Preimplantation genetic testing for monogenic disorders

Couples who are carriers of genetic disorders, including recessive or dominant single gene defects or sex-linked conditions, face a reproductive risk. For patients at risk of passing on a dominant disorder to their children, natural conception usually carries a 50% chance with each pregnancy that the fetus will be affected by the disease. Couples where both parents are carriers of a recessive disorder generally face a 25% chance with each pregnancy of having an affected child.

Preimplantation genetic diagnosis (PGT-M) significantly reduce a couple’s risk of transmitting a genetic disorder by diagnosing a specific genetic disease in oocytes or early human embryos that have been cultured in vitro, before a clinical pregnancy has been established.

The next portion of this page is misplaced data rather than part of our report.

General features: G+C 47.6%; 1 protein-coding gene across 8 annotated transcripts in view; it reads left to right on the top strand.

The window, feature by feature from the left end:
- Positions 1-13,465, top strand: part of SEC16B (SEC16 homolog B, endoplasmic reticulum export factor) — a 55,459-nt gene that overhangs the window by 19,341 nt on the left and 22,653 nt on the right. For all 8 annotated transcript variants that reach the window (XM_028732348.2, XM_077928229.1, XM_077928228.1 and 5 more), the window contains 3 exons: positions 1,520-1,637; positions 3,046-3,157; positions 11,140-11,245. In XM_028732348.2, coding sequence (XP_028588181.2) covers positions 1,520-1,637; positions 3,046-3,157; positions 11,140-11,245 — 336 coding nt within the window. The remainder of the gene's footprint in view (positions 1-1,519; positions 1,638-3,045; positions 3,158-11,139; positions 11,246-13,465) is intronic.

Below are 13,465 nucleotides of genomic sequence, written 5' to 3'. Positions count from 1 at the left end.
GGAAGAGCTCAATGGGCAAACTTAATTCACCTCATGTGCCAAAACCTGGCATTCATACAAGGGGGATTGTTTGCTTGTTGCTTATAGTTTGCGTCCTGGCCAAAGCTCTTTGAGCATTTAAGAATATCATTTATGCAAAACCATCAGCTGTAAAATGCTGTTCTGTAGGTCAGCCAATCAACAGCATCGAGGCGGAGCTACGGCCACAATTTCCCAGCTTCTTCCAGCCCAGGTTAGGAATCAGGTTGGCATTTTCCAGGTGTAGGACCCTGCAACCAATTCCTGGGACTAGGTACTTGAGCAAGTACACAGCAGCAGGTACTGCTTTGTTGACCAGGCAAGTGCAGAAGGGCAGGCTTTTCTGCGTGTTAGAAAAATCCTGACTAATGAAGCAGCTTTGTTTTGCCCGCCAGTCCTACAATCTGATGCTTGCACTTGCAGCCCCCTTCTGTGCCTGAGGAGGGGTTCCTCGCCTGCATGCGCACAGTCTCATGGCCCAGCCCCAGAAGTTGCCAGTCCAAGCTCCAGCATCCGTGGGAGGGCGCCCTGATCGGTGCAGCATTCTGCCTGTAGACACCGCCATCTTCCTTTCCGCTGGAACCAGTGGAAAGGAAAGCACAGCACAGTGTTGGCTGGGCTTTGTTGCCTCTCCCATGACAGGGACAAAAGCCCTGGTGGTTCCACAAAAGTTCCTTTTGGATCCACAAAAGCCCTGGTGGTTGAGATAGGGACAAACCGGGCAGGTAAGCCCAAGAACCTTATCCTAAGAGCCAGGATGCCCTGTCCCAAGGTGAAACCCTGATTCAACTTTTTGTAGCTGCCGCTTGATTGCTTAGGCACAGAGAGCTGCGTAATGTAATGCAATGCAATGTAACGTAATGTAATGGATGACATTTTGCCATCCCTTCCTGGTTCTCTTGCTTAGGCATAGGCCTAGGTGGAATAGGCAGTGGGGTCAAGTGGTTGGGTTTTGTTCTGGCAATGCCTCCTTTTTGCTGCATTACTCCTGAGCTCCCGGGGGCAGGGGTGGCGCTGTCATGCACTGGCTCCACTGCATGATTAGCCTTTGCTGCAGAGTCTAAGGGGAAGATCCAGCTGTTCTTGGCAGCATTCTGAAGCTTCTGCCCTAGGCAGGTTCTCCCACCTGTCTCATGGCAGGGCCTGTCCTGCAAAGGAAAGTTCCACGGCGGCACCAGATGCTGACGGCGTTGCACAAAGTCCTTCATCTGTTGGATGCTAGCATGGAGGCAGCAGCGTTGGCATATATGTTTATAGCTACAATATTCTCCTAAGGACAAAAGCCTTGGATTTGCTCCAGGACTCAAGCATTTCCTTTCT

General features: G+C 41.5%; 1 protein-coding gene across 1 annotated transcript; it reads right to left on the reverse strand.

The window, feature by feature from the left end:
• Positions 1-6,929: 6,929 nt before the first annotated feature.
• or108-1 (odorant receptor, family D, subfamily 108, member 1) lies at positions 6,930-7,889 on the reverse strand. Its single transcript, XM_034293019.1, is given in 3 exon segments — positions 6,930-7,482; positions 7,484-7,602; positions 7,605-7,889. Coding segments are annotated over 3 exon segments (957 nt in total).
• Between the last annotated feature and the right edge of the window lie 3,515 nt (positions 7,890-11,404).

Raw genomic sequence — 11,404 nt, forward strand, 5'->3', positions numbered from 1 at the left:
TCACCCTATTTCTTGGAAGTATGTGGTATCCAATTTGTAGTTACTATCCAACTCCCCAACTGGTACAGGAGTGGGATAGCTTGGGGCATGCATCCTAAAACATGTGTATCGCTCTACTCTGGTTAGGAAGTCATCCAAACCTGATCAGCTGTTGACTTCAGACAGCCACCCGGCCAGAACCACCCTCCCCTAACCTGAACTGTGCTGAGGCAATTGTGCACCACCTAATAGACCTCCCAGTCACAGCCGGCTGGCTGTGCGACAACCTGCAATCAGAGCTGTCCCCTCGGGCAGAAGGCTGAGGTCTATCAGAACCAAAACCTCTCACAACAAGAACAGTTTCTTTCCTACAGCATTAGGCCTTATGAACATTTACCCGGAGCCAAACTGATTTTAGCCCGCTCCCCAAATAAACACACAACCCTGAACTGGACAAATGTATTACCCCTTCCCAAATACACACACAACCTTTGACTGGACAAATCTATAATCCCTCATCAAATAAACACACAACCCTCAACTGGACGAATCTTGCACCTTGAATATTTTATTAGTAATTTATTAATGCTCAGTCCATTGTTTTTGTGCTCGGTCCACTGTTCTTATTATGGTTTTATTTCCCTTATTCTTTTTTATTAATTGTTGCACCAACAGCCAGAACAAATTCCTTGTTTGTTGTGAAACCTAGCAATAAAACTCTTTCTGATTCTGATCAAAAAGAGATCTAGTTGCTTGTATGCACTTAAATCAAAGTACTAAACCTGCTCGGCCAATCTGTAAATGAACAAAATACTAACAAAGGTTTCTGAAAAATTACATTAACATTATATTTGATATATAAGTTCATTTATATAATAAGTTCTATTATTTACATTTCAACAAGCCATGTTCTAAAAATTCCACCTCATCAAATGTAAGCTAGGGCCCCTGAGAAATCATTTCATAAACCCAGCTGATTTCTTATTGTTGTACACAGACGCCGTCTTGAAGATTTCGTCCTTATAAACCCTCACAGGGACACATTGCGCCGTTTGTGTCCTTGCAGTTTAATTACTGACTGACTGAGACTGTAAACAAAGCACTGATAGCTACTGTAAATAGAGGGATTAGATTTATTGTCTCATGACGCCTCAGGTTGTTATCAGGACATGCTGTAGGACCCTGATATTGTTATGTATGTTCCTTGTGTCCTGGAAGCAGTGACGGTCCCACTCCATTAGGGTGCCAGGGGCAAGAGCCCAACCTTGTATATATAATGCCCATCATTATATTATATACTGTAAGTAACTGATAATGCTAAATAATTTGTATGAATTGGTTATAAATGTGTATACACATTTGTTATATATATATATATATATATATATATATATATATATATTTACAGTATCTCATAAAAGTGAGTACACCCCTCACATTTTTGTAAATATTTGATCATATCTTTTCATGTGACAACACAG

Since PGT-M is performed on single or a few cells, the genetic analysis technique has to be adapted and pushed to its physical limits. This implies first the design and development of the PGT-M strategy, followed by a process of fine-tuning of the analysis conditions on single cells, in order to optimize and validate the PGT-M protocol before its clinical application. This phase is known as “pre-clinical PGT-M work-up”.

The pre-clinical PGT-M work-up includes blood sample and/or cheek cells analysis of the prospective parents for mutation verification and informativeness testing for the polymorphic markers included in each assay.

Almost all genetically inherited conditions that are diagnosed in the prenatally can also be detected by PGT-M. Generally, it is possible to perform PGT-M for any genetic disorders, autosomal dominant, recessive or X-linked, with an identifiable gene.


A genetic test designed to identify in embryos mutations causing genetic disorders